• Because of the pandemic, many people are working from home
  • Having to look at a computer screen for prolonged periods of time can strain the eyes
  • There are simple ways to protect the eyes when using computers

Have your eyes been feeling strained lately? Staying in front of the computer all day is certainly not healthy for your eyes, but there are simple changes you can make to keep your eyes protected.

With more people working from home because of the coronavirus pandemic, it has gotten harder for many of us to get our eyes the ample rest they need. As Johns Hopkins Medicine explained, we tend to blink more when we are meeting other people face to face. However, when looking at a screen, as many of us have had to do for almost a year now, we tend to blink less, reducing the comfort and lubrication of our eyes.

It's not exactly easy to completely remove screen time, especially if you use your phone and computer a lot for work. But with these simple tips, courtesy of Johns Hopkins Medicine, Healthline and the American Academy of Ophthalmology (AAO), you can make your screen time more eye-friendly.

Maintain A Safe Distance

According to the AAO, we tend to look at digital devices at "less than ideal" distances compared to when we look at printed materials. This is obviously problematic because it causes further strain on our eyes.

"The eyes actually have to work harder to see close up than far away," the AAO explained.

This is why you need to avoid being too close to the screen and instead sit at an arm's length away from the computer, perhaps 25 inches away. Keeping the screen in a position that would make the eyes look slightly downward also does wonders.

Take Breaks

This one isn't exactly a new tip, but it may really help you rest your eyes. Under the 20-20-20 rule, you should take a rest every 20 minutes to look at something 20 feet away for at least 20 seconds. This simple break can actually help your eyes relax for a bit. Even if an object isn't exactly 20 feet away, what's important is to focus on something far away from you, Healthline said.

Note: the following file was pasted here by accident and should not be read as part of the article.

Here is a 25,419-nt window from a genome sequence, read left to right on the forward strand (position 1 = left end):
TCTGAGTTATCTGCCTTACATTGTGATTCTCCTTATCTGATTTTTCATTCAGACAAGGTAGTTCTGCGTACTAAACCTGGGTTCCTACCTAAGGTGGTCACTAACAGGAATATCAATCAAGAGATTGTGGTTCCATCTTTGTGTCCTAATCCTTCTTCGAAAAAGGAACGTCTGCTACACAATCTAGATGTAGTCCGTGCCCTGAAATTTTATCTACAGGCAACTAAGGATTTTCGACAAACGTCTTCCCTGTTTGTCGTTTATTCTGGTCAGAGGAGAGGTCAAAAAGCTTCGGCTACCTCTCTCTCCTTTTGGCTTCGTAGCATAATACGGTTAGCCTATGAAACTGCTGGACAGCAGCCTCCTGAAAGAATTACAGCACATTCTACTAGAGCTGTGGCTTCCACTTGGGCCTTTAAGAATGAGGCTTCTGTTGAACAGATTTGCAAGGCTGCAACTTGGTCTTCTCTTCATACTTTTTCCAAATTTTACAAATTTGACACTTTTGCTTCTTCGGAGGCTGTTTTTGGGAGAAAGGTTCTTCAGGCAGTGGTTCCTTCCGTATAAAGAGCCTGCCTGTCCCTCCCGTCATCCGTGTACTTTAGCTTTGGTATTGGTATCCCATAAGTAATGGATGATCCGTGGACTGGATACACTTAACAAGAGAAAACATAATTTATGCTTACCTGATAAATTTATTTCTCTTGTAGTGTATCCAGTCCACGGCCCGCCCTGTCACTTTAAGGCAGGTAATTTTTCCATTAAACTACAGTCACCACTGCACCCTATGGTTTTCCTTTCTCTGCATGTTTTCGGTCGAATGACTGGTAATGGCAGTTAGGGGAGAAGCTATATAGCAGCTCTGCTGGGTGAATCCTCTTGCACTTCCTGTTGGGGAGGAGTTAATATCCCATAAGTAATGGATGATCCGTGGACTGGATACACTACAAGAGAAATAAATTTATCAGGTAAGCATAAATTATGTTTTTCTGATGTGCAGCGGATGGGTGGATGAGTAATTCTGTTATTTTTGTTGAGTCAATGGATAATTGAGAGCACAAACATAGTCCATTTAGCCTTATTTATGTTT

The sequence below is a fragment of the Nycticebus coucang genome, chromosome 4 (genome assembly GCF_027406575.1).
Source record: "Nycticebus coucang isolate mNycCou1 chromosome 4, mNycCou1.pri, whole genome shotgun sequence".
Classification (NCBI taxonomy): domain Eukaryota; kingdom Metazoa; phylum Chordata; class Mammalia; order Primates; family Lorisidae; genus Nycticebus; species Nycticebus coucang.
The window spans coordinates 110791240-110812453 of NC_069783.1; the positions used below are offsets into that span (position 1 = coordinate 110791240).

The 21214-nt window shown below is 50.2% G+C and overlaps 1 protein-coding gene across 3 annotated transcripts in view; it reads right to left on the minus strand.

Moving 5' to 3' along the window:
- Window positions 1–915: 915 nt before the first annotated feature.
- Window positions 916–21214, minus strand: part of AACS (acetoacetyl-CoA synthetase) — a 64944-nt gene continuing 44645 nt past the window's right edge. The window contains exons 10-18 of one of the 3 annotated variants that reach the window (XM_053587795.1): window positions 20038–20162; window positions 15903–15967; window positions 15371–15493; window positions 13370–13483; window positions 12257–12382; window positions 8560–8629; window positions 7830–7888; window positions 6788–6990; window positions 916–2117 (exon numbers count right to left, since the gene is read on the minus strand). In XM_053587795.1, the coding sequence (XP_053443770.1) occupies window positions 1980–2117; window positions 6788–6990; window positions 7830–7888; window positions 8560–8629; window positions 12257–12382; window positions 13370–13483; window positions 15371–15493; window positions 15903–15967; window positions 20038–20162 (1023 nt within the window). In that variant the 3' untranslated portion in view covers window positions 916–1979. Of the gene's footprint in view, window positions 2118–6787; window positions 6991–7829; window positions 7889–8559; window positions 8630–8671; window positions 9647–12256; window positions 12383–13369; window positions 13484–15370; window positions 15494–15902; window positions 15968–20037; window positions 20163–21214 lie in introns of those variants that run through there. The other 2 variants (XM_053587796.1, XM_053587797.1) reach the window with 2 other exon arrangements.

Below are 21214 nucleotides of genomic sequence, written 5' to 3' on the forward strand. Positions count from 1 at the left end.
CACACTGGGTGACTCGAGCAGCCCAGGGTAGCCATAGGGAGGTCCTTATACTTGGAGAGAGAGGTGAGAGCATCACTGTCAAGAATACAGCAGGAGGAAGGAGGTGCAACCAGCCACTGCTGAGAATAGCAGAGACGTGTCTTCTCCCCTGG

Johns Hopkins Medicine suggests setting a timer to remind you to take a break. If you have a little bit more time, you can even do some stretching or take a brief walk outside.

If you wear contact lenses, you may also experience even worse dryness symptoms, Healthline also said. What you can do is give your eyes a break by switching to eyeglasses once in a while.

Maintain Eye Moisture

As mentioned, staring too much at the screen can reduce eyes' lubrication. To remedy this, you can use artificial tears to provide your eyes with a little comfort, Johns Hopkins Medicine recommends.

According to the AAO, you may also place a desktop humidifier nearby especially in the winter, when heaters can also dry the eyes.

Adjust Lighting

Our eyes are forced to work harder if our screens are brighter than our surroundings, John Hopkins Medicine explained. To avoid this, you can match the screen's brightness to that of the brightness in your surrounding area, whether by adjusting the screen's or the room's brightness.

To reduce the glare, you may also choose to use a matte screen filter.

Clean Your Screen

According to Healthline, having a dirty screen may also cause the eyes to strain more in order to see properly. The remedy for this is quite simple: Keep your screen clean and free of debris or fingerprints.

If you continue having irritated eyes or other symptoms such as eye pain, however, you should immediately see an ophthalmologist.

Pictured: Representative image. Jan Vašek/Pixabay